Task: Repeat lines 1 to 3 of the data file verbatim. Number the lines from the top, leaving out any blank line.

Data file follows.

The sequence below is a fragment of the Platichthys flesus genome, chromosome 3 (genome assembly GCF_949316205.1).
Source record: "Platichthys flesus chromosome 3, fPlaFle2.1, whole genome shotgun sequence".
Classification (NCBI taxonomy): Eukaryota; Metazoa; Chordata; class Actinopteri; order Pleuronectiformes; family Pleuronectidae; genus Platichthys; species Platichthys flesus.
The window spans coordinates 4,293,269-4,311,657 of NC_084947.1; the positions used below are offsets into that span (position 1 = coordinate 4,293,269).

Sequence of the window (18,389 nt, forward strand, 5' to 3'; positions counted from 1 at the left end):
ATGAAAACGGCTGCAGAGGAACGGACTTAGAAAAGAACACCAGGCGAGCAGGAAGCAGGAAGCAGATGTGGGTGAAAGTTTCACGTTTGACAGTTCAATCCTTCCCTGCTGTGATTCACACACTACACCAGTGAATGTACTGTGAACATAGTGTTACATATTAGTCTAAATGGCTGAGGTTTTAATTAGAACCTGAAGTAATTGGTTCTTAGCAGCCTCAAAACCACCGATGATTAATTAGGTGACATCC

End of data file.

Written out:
The sequence below is a fragment of the Platichthys flesus genome, chromosome 3 (genome assembly GCF_949316205.1).
Source record: "Platichthys flesus chromosome 3, fPlaFle2.1, whole genome shotgun sequence".
Classification (NCBI taxonomy): Eukaryota; Metazoa; Chordata; class Actinopteri; order Pleuronectiformes; family Pleuronectidae; genus Platichthys; species Platichthys flesus.